1) Realize that he is one of a kind - How well do you know your husband? Mrs. Dillow recommends trying to answer the following questions about your husband and then asking him for his answers. You may be surprised.

  • What has been the happiest thing that has ever happened to your husband?
  • What has been the hardest experience of his life?
  • What are his secret ambitions, his goals for life?
  • What are his deepest fears?
  • What does he appreciate about you the most?
  • What traits of you would he like to see changed?
  • What man or men does he most admire?

2) Take an interest in his interests - Regardless of what it is - hunting, jogging, intellectual pursuits - make an effort to become more a part of his life and to understand what interests him. You may see new things to appreciate in him as you see him in a different light.

3) Be a good listener - As Mrs. Dillow reminds us, "Can your husband talk to you and not be ridiculed? Can he confide in you and know his confidences will be safely guarded? Do you minimize his weaknesses and emphasize his manliness and strength? Do you create a climate in which he feels safe to voice his fears because you believe in him? Do you treat your husband as the most special person in the world, or are you more polite to neighbors? You teach your children to be polite, yet how polite are you to their father?"

4) Don't interrupt - Do you finish his sentences? Perhaps you are impatient, subconciously feeling that your time is to valuable to wait for him to put his thoughts together. Maybe you feel that you know him so well you are just sure you know what he's going to say. Take the time to invest in him and listen. Another habit may be interrupting him because you want to get your point across. Do you focus on what he's saying, or on what your reply will be? This is good advice for communicating with anyone, but particularly with your husband. Be an active listener rather than just waiting for your chance to talk.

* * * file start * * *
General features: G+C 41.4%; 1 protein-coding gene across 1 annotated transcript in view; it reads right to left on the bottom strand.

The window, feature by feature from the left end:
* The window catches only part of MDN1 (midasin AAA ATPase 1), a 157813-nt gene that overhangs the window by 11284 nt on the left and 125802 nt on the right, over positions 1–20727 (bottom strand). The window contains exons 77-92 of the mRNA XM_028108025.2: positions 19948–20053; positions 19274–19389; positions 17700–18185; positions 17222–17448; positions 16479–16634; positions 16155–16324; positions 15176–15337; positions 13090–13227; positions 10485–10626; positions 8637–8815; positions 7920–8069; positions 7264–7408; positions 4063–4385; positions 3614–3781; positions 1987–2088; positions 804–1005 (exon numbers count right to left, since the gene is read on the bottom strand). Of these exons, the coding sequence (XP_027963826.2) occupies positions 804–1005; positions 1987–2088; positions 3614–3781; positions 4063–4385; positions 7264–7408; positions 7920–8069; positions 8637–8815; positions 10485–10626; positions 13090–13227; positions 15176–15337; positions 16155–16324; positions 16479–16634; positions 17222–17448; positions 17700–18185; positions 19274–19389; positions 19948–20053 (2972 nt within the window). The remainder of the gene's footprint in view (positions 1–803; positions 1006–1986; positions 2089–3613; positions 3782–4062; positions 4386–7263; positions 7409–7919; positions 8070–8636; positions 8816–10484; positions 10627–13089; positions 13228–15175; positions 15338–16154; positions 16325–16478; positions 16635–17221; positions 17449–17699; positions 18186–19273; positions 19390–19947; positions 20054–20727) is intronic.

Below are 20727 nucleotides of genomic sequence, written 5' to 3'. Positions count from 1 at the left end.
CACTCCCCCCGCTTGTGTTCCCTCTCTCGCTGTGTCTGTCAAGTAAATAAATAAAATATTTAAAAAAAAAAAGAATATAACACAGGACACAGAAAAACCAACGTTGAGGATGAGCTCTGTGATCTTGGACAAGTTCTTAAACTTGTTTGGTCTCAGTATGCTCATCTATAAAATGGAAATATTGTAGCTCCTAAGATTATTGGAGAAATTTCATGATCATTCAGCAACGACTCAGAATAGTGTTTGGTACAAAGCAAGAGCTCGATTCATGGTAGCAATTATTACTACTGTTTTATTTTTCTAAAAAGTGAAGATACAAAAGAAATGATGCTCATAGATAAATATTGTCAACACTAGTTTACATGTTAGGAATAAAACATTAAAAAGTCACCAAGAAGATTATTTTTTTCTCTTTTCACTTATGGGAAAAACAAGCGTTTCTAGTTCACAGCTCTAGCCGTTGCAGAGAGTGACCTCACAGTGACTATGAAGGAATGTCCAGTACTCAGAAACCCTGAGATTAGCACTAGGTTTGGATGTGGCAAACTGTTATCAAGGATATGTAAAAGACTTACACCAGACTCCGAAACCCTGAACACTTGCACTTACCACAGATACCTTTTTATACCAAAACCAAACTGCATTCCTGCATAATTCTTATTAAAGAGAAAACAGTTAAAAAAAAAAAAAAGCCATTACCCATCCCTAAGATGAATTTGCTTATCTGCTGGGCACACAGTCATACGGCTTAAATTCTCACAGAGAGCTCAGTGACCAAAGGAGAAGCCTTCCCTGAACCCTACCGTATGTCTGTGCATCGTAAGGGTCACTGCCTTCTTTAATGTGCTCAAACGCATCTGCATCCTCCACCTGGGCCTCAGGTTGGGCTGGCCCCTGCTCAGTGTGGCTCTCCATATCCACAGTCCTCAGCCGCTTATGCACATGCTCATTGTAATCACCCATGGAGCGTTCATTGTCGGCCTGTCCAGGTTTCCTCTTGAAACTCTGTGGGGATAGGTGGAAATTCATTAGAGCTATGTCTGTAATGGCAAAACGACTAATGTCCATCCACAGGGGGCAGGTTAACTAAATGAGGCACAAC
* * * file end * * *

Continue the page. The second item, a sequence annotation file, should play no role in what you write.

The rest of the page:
5) Don't hang on to the past - Yes, your husband may have made mistakes before. We all have. But don't throw them up in his face. Encourage him when he wants to try again. Listen, ask questions, offer encouragement and wise advice, but temper all of it with the assurance that you know he will do what is best for your family.

6) Let him dream - When he brings up something that may seem far-fetched to you, let him dream. Sometimes by our practicality, we stomp all over something that may just be a passing idea, but leave the taste of our negativity.

7) Be specific - Don't just say general things like, "I admire you" or "You are wonderful." It comes off as if you are unable to think of something specific so you are just throwing it out there. If you need a little help, keep in mind these characteristics: leadership ability, mental capacity, superior strength, sexual capacity, steadfastness, courage, logical mind, financial expertise, and athletic skill.

Ok, now is the time to put this into practice. Sit down and make up a list of all your husband's good qualities. List physical qualities, then emotional, then intellectual, then spiritual ones. If you have to dig deep, that's ok! Look back in time over the course of your marriage if you need to.

Now that you have a list to work from, don't keep it to yourself. Put into practice the art of admiring your husband. Do it not only in private to him, but boast about him to your friends and others in public. Thank him for all he does and tell him you appreciate him.

Mrs. Dillow ends the chapter with the following quote, which I think is fantastic. "I told God about his bad points and I told him about his good points." That's the way to do it!

1 comments:

Karen said...

Um..okay, I'm a week ahead of you. I guess I could have put the chapter on submission off another week, huh?

Anyway, my post is up somewhere. (I can't remember if I did it Tuesday or Wednesday.)